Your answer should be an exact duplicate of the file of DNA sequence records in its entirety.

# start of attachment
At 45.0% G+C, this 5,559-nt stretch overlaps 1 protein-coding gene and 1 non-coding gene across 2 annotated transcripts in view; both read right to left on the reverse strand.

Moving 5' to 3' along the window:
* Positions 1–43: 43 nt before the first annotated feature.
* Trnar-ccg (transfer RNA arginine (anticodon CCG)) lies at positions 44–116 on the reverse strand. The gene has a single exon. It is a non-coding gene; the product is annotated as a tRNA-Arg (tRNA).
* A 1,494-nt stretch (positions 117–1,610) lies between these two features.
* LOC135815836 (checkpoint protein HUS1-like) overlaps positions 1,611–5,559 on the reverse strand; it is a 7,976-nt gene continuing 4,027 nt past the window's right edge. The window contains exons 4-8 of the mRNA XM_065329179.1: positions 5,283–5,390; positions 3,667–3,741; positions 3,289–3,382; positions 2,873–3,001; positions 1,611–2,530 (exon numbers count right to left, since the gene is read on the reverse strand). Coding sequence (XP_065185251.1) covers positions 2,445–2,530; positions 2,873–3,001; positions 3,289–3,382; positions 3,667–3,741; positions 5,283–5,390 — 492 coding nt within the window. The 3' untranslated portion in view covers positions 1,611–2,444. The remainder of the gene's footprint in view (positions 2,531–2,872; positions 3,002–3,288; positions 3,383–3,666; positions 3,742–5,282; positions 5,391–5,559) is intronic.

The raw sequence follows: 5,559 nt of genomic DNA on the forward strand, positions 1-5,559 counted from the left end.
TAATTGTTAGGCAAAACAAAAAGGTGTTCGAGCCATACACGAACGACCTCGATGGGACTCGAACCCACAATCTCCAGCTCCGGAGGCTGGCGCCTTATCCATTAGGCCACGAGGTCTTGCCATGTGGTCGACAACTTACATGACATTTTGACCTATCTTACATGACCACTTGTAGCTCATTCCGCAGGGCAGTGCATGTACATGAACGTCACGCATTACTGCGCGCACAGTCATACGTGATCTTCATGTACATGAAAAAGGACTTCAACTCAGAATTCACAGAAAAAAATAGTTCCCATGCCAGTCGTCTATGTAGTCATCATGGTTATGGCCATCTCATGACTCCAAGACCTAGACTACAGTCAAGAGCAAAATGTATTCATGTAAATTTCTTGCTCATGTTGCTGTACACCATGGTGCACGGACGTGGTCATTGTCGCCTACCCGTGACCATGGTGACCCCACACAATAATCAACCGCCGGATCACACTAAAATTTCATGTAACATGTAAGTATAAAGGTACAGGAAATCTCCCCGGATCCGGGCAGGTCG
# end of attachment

At 45.0% G+C, this 5,559-nt stretch overlaps 1 protein-coding gene and 1 non-coding gene across 2 annotated transcripts in view; both read right to left on the reverse strand.

Moving 5' to 3' along the window:
* Positions 1–43: 43 nt before the first annotated feature.
* Trnar-ccg (transfer RNA arginine (anticodon CCG)) lies at positions 44–116 on the reverse strand. The gene has a single exon. It is a non-coding gene; the product is annotated as a tRNA-Arg (tRNA).
* A 1,494-nt stretch (positions 117–1,610) lies between these two features.
* LOC135815836 (checkpoint protein HUS1-like) overlaps positions 1,611–5,559 on the reverse strand; it is a 7,976-nt gene continuing 4,027 nt past the window's right edge. The window contains exons 4-8 of the mRNA XM_065329179.1: positions 5,283–5,390; positions 3,667–3,741; positions 3,289–3,382; positions 2,873–3,001; positions 1,611–2,530 (exon numbers count right to left, since the gene is read on the reverse strand). Coding sequence (XP_065185251.1) covers positions 2,445–2,530; positions 2,873–3,001; positions 3,289–3,382; positions 3,667–3,741; positions 5,283–5,390 — 492 coding nt within the window. The 3' untranslated portion in view covers positions 1,611–2,444. The remainder of the gene's footprint in view (positions 2,531–2,872; positions 3,002–3,288; positions 3,383–3,666; positions 3,742–5,282; positions 5,391–5,559) is intronic.

The raw sequence follows: 5,559 nt of genomic DNA on the forward strand, positions 1-5,559 counted from the left end.
TAATTGTTAGGCAAAACAAAAAGGTGTTCGAGCCATACACGAACGACCTCGATGGGACTCGAACCCACAATCTCCAGCTCCGGAGGCTGGCGCCTTATCCATTAGGCCACGAGGTCTTGCCATGTGGTCGACAACTTACATGACATTTTGACCTATCTTACATGACCACTTGTAGCTCATTCCGCAGGGCAGTGCATGTACATGAACGTCACGCATTACTGCGCGCACAGTCATACGTGATCTTCATGTACATGAAAAAGGACTTCAACTCAGAATTCACAGAAAAAAATAGTTCCCATGCCAGTCGTCTATGTAGTCATCATGGTTATGGCCATCTCATGACTCCAAGACCTAGACTACAGTCAAGAGCAAAATGTATTCATGTAAATTTCTTGCTCATGTTGCTGTACACCATGGTGCACGGACGTGGTCATTGTCGCCTACCCGTGACCATGGTGACCCCACACAATAATCAACCGCCGGATCACACTAAAATTTCATGTAACATGTAAGTATAAAGGTACAGGAAATCTCCCCGGATCCGGGCAGGTCG